Act 2 – Using the Horn

Meanwhile the Ranger, Druid and Vampire climbed the peak where the horn was located. They spotted four Orc guards and one Drow. During a surprise round the heroes managed to take down two Orcs and badly wound the Drow. The Vampire and Bard tag-teamed the Drow and knocked him out before he even got to make an attack. Unfortunately the Ranger missed the other Orcs with his normal action and action point allowing them to get close enough to the horn to blow it. Blowing the note of compromise was the last action they took before they too were killed.

As reinforcements sprinted towards the horn, the heroes decided that there was nothing to be gained from sticking around. Cutting their losses they grabbed the unconscious Drow and fled back to where the Assassin and Swordmage were last seen. When they got there the Orcs had returned and were on high alert. Realizing that carrying a prisoner into combat was a bad idea they left the Drow bound in the forest and rushed the Orcs.

The combat didn’t last long, but did provide more of a challenge than the encounter at the horn. I let the players running the Assassin and Swordmage (who by this time had been out of the game for about 15 minutes) run the Orcs. It’s always fun to see players fighting players. The Orc lieutenant managed to score two good hits on the Vampire, bloodying him, before she was killed. The Bard and Ranger made short work of the Orc minions.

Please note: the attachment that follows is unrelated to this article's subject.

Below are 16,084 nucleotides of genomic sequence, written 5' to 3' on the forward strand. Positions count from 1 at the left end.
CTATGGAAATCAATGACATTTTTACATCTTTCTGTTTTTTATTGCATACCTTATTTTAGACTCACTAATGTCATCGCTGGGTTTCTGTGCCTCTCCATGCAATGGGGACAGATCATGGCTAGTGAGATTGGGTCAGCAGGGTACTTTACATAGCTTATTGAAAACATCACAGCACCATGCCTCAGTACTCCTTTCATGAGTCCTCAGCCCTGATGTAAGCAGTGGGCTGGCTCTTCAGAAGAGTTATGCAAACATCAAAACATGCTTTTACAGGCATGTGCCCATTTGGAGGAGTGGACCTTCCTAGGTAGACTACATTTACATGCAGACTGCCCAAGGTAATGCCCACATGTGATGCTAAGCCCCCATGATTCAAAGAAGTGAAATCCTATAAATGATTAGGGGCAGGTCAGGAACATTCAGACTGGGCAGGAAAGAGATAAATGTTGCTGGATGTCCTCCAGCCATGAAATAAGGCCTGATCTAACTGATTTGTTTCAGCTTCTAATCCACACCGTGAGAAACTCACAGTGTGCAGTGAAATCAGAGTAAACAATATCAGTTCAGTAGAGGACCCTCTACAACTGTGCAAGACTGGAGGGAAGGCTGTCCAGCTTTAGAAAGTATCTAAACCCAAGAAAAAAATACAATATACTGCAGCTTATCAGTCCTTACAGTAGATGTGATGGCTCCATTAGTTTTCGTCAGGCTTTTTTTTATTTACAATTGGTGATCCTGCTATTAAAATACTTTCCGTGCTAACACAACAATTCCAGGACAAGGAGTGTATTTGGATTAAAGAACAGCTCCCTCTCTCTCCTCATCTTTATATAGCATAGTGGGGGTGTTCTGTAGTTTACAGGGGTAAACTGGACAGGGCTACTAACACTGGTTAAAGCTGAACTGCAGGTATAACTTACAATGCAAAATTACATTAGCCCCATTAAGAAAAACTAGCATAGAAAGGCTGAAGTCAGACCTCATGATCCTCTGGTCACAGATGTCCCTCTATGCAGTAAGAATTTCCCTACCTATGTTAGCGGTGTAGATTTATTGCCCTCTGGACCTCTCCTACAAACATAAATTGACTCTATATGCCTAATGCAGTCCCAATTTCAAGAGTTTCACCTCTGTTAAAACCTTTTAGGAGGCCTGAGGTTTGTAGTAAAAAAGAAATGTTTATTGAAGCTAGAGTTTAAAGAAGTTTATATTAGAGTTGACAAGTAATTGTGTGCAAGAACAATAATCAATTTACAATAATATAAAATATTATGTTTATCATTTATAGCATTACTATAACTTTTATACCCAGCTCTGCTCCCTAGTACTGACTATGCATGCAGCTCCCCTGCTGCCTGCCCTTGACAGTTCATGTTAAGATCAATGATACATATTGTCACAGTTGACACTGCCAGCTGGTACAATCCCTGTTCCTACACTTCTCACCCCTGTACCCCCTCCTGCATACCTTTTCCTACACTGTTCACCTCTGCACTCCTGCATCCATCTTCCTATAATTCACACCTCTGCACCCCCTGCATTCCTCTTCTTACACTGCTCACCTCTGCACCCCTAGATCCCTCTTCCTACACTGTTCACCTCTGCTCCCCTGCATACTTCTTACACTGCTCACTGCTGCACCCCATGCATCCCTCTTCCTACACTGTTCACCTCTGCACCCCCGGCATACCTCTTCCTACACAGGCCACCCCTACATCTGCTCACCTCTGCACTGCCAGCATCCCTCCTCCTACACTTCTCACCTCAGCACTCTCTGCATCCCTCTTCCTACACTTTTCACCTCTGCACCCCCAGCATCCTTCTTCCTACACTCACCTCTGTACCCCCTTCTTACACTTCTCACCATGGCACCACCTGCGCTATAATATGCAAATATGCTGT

Act 3 – Hall of Heroes

The stragglers followed the tunnels for miles beneath Mithral Hall before they were reunited with their allies in the Hall of Heroes. The tunnel was lined with statues of 10 Dwarves on each side with three statues facing the party at the far end. Each of the three was identified by a bronze name plate. A small socket was set in each statue’s base beside the name plate. On the floor in front of the three statues were three stone weapons (axe, hammer, and pick) and three precious stones (ruby, sapphire and emerald).

When the heroes approached the three statues the central statue spoke to them. “Who are you to invade resting place of the honoured dead?” it asked. Despite their honest replies of good intentions the statue continued, “Fancy words do not a friend make. If you are indeed here to help and honour Mithral Hall, you know what to do with these. See that each item takers its proper place.”